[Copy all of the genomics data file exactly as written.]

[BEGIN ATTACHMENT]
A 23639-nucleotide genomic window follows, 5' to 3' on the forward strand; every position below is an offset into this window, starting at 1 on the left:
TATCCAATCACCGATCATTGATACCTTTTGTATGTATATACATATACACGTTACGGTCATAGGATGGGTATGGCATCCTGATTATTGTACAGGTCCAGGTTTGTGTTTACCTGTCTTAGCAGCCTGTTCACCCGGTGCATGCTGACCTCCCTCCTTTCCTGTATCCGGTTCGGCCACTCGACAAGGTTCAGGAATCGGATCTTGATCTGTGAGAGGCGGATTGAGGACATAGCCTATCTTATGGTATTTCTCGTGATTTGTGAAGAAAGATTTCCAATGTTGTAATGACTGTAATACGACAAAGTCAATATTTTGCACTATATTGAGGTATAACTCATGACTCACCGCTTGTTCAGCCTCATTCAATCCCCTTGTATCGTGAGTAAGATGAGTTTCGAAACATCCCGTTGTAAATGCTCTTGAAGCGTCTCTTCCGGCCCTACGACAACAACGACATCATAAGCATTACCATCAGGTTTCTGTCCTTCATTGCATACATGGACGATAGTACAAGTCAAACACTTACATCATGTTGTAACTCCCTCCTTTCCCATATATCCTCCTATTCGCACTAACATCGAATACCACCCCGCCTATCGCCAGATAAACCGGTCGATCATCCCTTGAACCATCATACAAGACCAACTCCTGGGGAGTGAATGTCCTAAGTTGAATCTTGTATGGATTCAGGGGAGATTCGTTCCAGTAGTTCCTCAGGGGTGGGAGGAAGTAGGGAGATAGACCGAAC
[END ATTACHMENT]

A 23639-nucleotide genomic window follows, 5' to 3' on the forward strand; every position below is an offset into this window, starting at 1 on the left:
TATCCAATCACCGATCATTGATACCTTTTGTATGTATATACATATACACGTTACGGTCATAGGATGGGTATGGCATCCTGATTATTGTACAGGTCCAGGTTTGTGTTTACCTGTCTTAGCAGCCTGTTCACCCGGTGCATGCTGACCTCCCTCCTTTCCTGTATCCGGTTCGGCCACTCGACAAGGTTCAGGAATCGGATCTTGATCTGTGAGAGGCGGATTGAGGACATAGCCTATCTTATGGTATTTCTCGTGATTTGTGAAGAAAGATTTCCAATGTTGTAATGACTGTAATACGACAAAGTCAATATTTTGCACTATATTGAGGTATAACTCATGACTCACCGCTTGTTCAGCCTCATTCAATCCCCTTGTATCGTGAGTAAGATGAGTTTCGAAACATCCCGTTGTAAATGCTCTTGAAGCGTCTCTTCCGGCCCTACGACAACAACGACATCATAAGCATTACCATCAGGTTTCTGTCCTTCATTGCATACATGGACGATAGTACAAGTCAAACACTTACATCATGTTGTAACTCCCTCCTTTCCCATATATCCTCCTATTCGCACTAACATCGAATACCACCCCGCCTATCGCCAGATAAACCGGTCGATCATCCCTTGAACCATCATACAAGACCAACTCCTGGGGAGTGAATGTCCTAAGTTGAATCTTGTATGGATTCAGGGGAGATTCGTTCCAGTAGTTCCTCAGGGGTGGGAGGAAGTAGGGAGATAGACCGAAC